The article examines the specific features of O.E. Mandelstam’s artistic and philosophical thought, the intellectual style of his poetry. For Mandelstam, poetry is a special form of man’s existence in the axiological horizon of culture, a form that becomes the content and task of creative work, including its civic resonance. The philosophical reinterpretation of Mandelstam’s legacy that the author proposes is linked to an understanding of his artistic work as a special form of spiritual experience, as an event in being, through which a verbal statement turns into an ideal artistic model of the world, that is, into a poetic work. Poetic consciousness has its being in the word, which is existentially colored and ethically intensive. The search for a whole, for a profound harmony, drives the poet’s intuitions and determines his means of perceiving and artistically representing thought-images.
Between East and West: Russian Identity in the Émigré Writings of Ilya Fondaminsky and Semyon Portugeis
Chernyshevsky and Dostoevsky: Together in Opposition
We believe that Russian religious philosophy of the nineteenth and twentieth centuries has great importance for Christian theology and philosophy. Russian thinkers, rooted in the tradition of the Church Fathers, strove for an integral knowledge of reality, based on the unity of faith and reason. Such philosophers and theologians as Peter Chaadaev, Alexei Khomiakov, Vladimir Soloviev, Evgenii Trubetskoi, Pavel Florensky, Sergei Bulgakov, Nikolai Berdyaev, Semyon Frank, Georges Florovsky, and Aleksei Losev had penetrating insight into the nature of reality and thought deeply about religion and culture, science and philosophy, and history and society. Their legacy deserves a prominent place in contemporary philosophical and theological discussions. The series Ex Oriente Lux aims to meet this need. It serves as a way to bring Eastern Christian intuitions into the current post-secular philosophical and theological context. Each volume focuses on one Russian thinker and includes a selection of essays on the thinker’s main ideas in historical and contemporary contexts. The books are prepared by Western and Russian scholars, thus creating a space for intellectual dialogue. The series comes out of research connected with the annual conferences on Russian religious philosophy held in Krakow, Poland. The “Krakow Meetings” are organized jointly by the Pontifical University of John Paul II in Krakow and the Edith Stein Institute of Philosophy in Granada, Spain.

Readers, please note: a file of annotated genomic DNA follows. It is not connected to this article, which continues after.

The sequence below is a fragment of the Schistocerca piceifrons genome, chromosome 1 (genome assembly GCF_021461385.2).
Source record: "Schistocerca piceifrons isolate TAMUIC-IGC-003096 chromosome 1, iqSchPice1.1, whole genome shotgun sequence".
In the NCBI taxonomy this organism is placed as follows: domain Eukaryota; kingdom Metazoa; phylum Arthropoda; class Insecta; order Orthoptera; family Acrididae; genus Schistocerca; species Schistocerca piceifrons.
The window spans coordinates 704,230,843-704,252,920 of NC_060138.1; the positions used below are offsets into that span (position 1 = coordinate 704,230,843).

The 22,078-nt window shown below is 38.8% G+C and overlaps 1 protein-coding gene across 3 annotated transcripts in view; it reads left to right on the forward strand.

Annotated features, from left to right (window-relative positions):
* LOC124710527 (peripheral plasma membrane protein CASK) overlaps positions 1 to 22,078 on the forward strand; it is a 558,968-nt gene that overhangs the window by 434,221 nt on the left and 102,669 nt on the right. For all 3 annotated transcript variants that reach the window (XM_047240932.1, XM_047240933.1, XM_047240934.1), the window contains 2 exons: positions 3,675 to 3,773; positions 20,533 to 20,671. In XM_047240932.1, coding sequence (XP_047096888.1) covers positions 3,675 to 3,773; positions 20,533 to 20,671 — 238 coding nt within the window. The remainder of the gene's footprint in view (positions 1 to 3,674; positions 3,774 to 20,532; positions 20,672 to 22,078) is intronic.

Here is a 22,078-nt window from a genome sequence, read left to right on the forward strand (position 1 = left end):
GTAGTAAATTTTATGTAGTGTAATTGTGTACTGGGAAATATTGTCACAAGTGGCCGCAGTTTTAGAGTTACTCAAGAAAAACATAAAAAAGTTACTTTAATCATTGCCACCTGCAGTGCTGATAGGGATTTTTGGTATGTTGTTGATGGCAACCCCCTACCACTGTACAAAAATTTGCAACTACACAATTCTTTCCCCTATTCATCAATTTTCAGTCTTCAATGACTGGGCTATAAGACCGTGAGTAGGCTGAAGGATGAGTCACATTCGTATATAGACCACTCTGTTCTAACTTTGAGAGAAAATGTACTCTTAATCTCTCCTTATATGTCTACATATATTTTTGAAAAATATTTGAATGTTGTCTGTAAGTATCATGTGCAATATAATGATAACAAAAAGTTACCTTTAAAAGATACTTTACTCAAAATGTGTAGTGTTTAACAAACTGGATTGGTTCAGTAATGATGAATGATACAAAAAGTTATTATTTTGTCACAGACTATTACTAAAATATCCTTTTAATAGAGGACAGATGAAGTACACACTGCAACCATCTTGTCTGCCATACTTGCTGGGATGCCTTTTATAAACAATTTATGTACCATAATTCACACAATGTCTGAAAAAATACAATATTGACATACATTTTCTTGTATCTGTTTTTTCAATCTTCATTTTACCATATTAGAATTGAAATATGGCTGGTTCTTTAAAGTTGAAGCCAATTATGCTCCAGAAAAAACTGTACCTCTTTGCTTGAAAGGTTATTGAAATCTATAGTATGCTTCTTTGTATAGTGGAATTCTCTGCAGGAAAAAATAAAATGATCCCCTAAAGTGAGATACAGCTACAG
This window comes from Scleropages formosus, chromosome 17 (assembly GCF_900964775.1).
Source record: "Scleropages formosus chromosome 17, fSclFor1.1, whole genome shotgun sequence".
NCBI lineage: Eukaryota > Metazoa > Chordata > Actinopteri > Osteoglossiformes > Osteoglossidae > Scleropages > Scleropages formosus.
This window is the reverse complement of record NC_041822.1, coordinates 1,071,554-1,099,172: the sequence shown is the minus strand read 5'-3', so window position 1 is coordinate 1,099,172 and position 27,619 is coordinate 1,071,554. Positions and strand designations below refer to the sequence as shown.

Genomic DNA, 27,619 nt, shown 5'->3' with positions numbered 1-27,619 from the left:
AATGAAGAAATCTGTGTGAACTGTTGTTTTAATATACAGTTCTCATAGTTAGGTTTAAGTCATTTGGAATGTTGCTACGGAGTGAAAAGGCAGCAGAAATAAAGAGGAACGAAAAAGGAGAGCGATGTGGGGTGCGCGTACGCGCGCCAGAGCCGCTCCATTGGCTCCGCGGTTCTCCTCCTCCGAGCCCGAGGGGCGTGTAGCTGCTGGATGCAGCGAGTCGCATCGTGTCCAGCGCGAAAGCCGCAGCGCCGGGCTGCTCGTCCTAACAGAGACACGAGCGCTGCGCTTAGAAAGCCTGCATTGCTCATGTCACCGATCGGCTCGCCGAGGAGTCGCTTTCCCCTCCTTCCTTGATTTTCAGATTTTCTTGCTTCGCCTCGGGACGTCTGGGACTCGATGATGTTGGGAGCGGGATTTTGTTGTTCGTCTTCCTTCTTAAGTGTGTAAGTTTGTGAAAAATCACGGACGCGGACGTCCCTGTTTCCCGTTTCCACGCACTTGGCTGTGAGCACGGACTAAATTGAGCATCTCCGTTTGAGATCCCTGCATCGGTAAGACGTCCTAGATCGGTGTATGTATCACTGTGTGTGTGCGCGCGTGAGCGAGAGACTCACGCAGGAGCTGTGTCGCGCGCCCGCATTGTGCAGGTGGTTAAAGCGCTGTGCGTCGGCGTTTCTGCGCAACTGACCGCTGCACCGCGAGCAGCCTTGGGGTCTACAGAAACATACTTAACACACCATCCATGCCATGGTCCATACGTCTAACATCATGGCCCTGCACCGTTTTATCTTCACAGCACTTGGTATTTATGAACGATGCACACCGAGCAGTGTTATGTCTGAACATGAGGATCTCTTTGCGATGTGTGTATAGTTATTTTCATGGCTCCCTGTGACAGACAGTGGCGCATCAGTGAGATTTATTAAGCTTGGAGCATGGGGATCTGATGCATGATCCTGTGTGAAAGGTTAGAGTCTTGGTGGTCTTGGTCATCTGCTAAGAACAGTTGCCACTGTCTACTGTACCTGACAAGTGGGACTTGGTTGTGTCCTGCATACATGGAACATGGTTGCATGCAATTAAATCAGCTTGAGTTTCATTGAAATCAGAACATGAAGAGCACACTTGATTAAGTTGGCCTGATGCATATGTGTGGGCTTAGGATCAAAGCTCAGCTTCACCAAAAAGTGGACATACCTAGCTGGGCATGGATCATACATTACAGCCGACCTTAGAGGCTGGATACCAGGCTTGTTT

This article analyzes the artistic experience of Osip E. Mandelstam (1891–1938) in the context of the aesthetic and ideological transformations of Russian and European culture during the first half of the twentieth century and of the philosophical inquiries of that period. Overcoming the programmatic multitudes of modernist aesthetics, Mandelstam draws his own artistic ideas and images from those aesthetics while also opposing postclassical culture in the form of the artistic avant-garde. Relying on his own poetic and intellectual intuition, which he explicated and formalized theoretically in his essays and works of criticism, he asserts an authorly, reflective style of modern poetry that anticipated the post-nonclassical artistic culture characteristic of the late twentieth and early twenty-first centuries.